With his dialogue perfectly dubbed in Italian, Richard Harris gives a solid, convincing performance. Like Jack Palance who starred in Jean Luc Godard’s Contempt a year earlier, Harris did not get along with his director. After an argument with Antonioni, Harris left the production and the director was forced to adjust without his leading man.
The ending of the film is as ambiguous as everything that preceded it. Giuliana is wearing the same green overcoat that she wore in the beginning of the film, suggesting that she has not made any progress. However, her comment to Valerio about the bird that has learned to avoid the yellow smoke also implies that she has begun to adapt to her environment. Antonioni said, “She may find a compromise, but the neuroses will stay with her forever. I wanted to hint at this idea of continuing sickness with the slightly unfocused images. She is in a static phase of her life” (Antonioni 6). I gathered from the film that there is hope for Giuliana, just as there is hope for the rest of humanity.
In conclusion, Red Desert is a fascinating film. It offers no easy answers. Instead, it induces the viewer to think and contemplate its complexity. It is an authentication of film as art and displays the creative possibilities of the medium. If one considers all that it has to offer beneath its surface, Red Desert can be a rewarding experience about the alienated self and one’s relationship with the modern world.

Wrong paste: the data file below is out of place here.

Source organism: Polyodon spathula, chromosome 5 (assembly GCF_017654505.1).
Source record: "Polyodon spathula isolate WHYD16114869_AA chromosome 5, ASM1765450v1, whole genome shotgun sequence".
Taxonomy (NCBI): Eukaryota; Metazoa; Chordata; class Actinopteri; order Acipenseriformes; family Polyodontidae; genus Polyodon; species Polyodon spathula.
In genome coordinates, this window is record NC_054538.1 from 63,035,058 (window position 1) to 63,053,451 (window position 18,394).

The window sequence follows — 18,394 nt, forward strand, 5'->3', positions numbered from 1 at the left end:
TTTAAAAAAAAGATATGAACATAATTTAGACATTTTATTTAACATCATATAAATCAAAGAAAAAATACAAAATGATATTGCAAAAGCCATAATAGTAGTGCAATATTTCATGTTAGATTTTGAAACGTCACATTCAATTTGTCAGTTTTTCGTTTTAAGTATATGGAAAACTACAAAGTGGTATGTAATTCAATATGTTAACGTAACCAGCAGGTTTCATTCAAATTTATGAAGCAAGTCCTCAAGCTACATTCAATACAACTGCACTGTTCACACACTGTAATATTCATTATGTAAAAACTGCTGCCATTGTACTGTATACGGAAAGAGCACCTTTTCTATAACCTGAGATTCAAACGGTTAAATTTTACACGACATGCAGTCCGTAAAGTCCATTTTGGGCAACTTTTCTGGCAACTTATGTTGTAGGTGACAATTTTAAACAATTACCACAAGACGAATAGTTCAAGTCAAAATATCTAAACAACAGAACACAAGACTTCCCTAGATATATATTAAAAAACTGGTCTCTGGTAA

- Kevin Z. Moore, Eclipsing the Commonplace: The Logic of Alienation in Antonioni’s Cinema Film Quarterly, Vol. 48, No. 4 (Summer, 1995), pp. 22-34
- Stephen Taylor, The Red Desert: Neurosis a la Mode, The Hudson Review, Vol. 18, No. 2 (Summer, 1965), pp. 252-259
- Melvin Goldstein, The Negative Symbolic Environment in Antonioni’s “Blow-Up” Journal of Aesthetic Education, Vol. 8, No. 1, Special Issue: Film III, Morality in Film and Mass Media (Jan., 1974), pp. 27-42
- Antonioni, Michelangelo. Interview by Jean-Luc Godard. The Night, The Eclipse, The Dawn: Godard Interviews Antonioni Cahiers du Cinema Nov. 1964. Print
- Le Fanu, Mark, In This World 2010, pp. 7-16
- Forgacs, Mark, Italian film scholar. Red Desert. Audio Commentary. The Criterion Collection, 2010. DVD.
- Antonioni, Michelangelo. Interview. Les ecrans de la ville. 12 Nov. 1964. Television.
- Gandy, Matthew, Landscapes of deliquescence in Michelangelo Antonioni’s Red Desert. Transactions of the Institute of British Geographers, Vol. 28, Issue 2, June 2003, pp. 218-237.
- Wood, Robin, You Freud, Me Hitchcock. Hitchcock’s Films Revisited. 15 May 2002, pp. 388-405.